BRUSSELS – Spain’s Finance Minister Nadia Calviño will become the next head of the European Investment Bank after EU countries agreed on Friday morning to her appointment.
After a contest lasting several months, Calviño saw off the challenge of Margrethe Vestager, who took leave from her job as the EU digital and competition chief. She is scheduled to start at the Luxembourg-based bank on January 1, the expiry date of current chief Werner Hoyer.
“I am grateful and honored to get the support of my my fellow finance ministers to be at the helm of the European Investment Bank,” Calviño told reporters in Brussels. “[The EIB] will have an even more important role going forward to fund the green transition to provide financial support to the rebuilding of Ukraine and also support the role of Europe in the world.”
The political blessing from the EU’s 27 finance ministers came at a meeting in Brussels after they had already spent much of the night discussing and failing to get a deal on the EU’s overhaul of national spending rules.
Officially, the winning candidate required 68 percent of the share capital of the EIB and 18 countries to back them. But ministers did not vote on Friday as there was a clear majority in favor of the Spanish politician.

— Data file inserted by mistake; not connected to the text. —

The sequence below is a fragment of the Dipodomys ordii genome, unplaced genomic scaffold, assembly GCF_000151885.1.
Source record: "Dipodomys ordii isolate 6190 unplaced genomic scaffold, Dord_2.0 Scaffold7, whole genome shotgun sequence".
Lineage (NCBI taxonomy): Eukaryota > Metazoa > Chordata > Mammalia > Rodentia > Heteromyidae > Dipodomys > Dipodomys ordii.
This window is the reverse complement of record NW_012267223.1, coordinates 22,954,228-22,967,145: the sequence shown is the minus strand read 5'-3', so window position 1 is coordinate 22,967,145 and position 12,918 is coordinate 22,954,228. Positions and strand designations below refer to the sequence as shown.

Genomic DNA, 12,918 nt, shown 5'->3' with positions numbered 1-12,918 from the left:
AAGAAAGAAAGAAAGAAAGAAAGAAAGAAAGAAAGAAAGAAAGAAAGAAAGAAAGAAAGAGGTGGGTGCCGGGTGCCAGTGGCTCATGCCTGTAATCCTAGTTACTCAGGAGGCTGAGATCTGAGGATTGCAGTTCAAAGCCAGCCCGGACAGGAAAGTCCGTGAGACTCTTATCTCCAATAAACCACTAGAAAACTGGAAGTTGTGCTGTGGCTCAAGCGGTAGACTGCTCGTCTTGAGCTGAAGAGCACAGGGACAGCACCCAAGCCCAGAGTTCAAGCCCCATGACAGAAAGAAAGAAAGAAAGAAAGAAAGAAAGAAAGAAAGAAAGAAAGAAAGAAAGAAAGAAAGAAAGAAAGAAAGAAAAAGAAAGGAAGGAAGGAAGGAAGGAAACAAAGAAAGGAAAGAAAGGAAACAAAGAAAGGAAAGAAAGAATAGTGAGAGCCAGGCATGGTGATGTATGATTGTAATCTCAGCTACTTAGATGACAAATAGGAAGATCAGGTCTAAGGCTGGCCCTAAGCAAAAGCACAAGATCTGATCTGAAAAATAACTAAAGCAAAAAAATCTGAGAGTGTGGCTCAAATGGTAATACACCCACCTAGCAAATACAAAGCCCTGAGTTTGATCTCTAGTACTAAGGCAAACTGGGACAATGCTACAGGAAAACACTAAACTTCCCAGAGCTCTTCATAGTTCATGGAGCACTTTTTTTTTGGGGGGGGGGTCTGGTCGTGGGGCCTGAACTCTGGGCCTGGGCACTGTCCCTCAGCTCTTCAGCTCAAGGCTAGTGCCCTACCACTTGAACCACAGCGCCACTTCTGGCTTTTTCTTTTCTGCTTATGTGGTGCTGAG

The new EIB chief will be in charge of funneling billions of euros of loans to big infrastructure projects across Europe and play a key role in rebuilding Ukraine and providing climate financing in the years ahead.
Strong next president
As POLITICO revealed last week, Calviño received a major boost when Belgian finance minister Vincent Van Peteghem, who was chairing the selection process, endorsed her bid in a letter to EU finance ministers last Friday and gave them time until Monday to put forward their objections.
“I’m sure that Nadia will be a very good president,” Van Peteghem, told reporters in Brussels. “There were of course five excellent candidates but with Nadia, we have a strong next president of the EIB.”
Calviño is a former European Commission official who was director general of the budget department and has been Spanish finance minister since 2018. She has made her top-job ambitions known before, making an unsuccessful bid for the presidency of the Eurogroup, the body representing euro finance ministers, in 2020.
Friday’s agreement hands an EU top job to a socialist candidate from a southern country. This might affect backroom negotiations for other Brussels gigs that will be assigned by leaders after the European election in June.
The Spaniard enjoyed the backing of the EU’s two most powerful countries. German Chancellor Olaf Scholz came out in support of Calviño during a meeting of top European Socialist leaders in Spain in November. France didn’t publicly back a candidate but it is an open secret that Paris leaned towards the Spanish minister.
Vestager irked the French government after blocking the rail mega merger between France’s Alstom and Germany’s Siemens and nominating U.S. economist Fiona Scott-Morton for a top EU job rather than a European. She’s expected to return to the Berlaymont.
Governments will rubber stamp Calviño’s appointment before the end of the year.